Minutes earlier, rescue expert Manuel Gonzalez of the state copper company Codelco grinned and made the sign of the cross as he was lowered to the trapped men - apparently without incident. He was followed by Roberto Rios, a paramedic with the Chilean navy's special forces. Janette Marin, sister-in-law of miner Dario Segovia, said the order of rescue didn't matter. First out were those best able to handle any difficulties and tell their comrades what to expect. Then, the weakest and the ill - in this case, about 10 suffer from hypertension, diabetes, dental and respiratory infections and skin lesions from the mine's oppressive humidity.
The last were people who are both physically fit and strong of character. The last man out was shift foreman Luis Urzua, whose leadership was credited with helping the men endure the first two and a half weeks without outside contact.whatdaddydid.com/includes/viper/repit-iphone-or-samsung.php
Astonishing headlines | National Library of Australia
No-one in recorded history has survived as long trapped underground. For the first 17 days, no one even knew whether they were alive. In the weeks that followed, the world was captivated by their endurance and unity. Chile has taken extensive precautions to ensure the miners' privacy, using a screen to block the top of the shaft from the more than 1, journalists at the scene.
Courageous: Dario Segovia dances in joy as he arrives at the hospital in Copiapo.
Foreman: Luis Urzua, the last out of the mine, is pushed past fans and journalists for medical treatment. Time to celebrate: Relatives and friends of the trapped men spray champagne and jump for joy as the rescue operation is completed. The rescue was carried live on all-news channels from the U. The miners were ushered through a tunnel built of metal containers to an ambulance for a trip of several hundred yards to a triage station for a medical check before being flown by helicopter to a hospital in Copiapo, a minute ride away.
Two floors at the hospital were prepared for the miners to receive physical and psychological exams while being kept under observation in a ward as dark as a movie theatre. They will stay there for at least three days, but are likely to receive psychological counselling for months to get over their horrific ordeal. Each miner wore special Oakley sunglasses to protect their eyes from light and the sun for the later miners, and the U.
Relatives were urged to wait to greet the miners at home after a hour hospital stay. Health Minister Jaime Manalich said no cameras or interviews will be allowed until the miners are released, unless the miners expressly desire it. The only media allowed to record them coming out of the shaft was a government photographer and Chile's state TV channel, whose live broadcast was delayed by 30 seconds or more to prevent the release of anything unexpected.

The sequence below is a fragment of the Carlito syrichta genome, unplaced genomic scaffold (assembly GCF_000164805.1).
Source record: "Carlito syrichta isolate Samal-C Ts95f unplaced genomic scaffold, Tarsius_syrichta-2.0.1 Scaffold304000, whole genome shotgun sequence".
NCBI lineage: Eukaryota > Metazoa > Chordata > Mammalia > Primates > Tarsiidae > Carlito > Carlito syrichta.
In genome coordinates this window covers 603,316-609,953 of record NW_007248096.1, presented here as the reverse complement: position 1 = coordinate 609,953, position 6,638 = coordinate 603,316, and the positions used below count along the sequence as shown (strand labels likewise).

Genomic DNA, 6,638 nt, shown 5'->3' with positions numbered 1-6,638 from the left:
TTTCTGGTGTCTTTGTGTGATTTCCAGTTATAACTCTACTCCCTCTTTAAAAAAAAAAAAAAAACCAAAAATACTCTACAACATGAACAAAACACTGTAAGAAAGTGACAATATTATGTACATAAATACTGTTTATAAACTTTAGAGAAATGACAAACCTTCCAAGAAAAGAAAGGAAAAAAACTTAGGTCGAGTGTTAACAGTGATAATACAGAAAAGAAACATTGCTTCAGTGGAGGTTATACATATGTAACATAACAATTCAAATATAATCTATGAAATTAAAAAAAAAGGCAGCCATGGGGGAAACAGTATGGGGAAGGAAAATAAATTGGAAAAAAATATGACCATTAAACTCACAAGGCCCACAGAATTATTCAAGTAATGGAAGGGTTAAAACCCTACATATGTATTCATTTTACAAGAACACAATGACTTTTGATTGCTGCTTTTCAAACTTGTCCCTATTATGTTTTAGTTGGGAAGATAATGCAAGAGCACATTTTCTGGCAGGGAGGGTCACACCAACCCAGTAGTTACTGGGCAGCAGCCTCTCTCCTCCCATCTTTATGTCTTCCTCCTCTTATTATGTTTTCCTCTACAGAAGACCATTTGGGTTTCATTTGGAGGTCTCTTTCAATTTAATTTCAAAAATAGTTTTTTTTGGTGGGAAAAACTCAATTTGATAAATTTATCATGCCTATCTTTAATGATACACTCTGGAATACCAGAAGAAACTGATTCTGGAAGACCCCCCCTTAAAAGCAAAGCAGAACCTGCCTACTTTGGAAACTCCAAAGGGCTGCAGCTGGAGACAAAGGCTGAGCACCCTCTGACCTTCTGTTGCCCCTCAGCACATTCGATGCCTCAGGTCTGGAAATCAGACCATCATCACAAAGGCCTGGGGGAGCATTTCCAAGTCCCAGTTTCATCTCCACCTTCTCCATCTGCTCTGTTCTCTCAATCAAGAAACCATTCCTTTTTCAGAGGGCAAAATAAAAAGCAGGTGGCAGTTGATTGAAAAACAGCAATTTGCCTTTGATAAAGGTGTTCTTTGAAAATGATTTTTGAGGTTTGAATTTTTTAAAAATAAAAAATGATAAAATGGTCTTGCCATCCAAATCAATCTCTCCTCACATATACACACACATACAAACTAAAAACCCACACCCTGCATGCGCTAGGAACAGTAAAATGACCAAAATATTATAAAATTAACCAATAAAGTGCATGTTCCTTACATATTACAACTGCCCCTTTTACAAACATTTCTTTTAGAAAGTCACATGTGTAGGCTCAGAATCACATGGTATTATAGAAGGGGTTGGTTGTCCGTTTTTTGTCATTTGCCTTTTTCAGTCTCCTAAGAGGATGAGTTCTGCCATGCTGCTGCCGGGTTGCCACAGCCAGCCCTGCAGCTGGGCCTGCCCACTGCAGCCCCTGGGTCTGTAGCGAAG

Photographers and camera operators were on a platform more than feet 90 meters away. Incredible: The capsule begins to rise with Florencio Avalos inside through the tiny hole drilled into the chamber. Relief: The son of Florencio Avalos breaks down in tears as his father arrives on the surface.
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Mario Sepulveda celebrates with rescue workers after becoming the second miner to reach the surface at the San Jose mine in Copiapo. August 5 - 33 miners are trapped underground when part of the San Jose mine in Chile's Atacama desert collapses. August 7 - A second collapse blocks access to the lower parts of the mine, hampering rescue efforts. Attempts are made to drill holes to the miners, but no contact is made.
August 22 - Rescue workers hear tapping on a drill that has reached a depth of metres. The miners are confirmed to be alive. First video of the miners is recorded and shows them to be in a better condition than feared. August 23 - Food, water and communication equipment are sent down a hole to the miners.
August 30 - Rescuers decide the best way to free the miners is to drill three shafts and winch them to safety. September 26 - The first of three rescue capsules built to lift out the men arrives at the mine. October 9 - The miners celebrate as a drilling rig breaks through into their underground chamber. It is decided that only the first 96 metres of the shaft need to be reinforced. October 11 - A test rescue capsule is successfully sent to within 40ft of the men.
October 12 - Rescue operation begins. October 14 - All 33 miners and six rescuers are pulled out.
The worst technical problem that could have happened, rescue coordinator Andre Sougarett said, is that 'a rock could fall,' potentially jamming the capsule in the shaft. The rescue was risky simply because no-one else has ever tried to extract miners from such depths, said Davitt McAteer, who directed the U.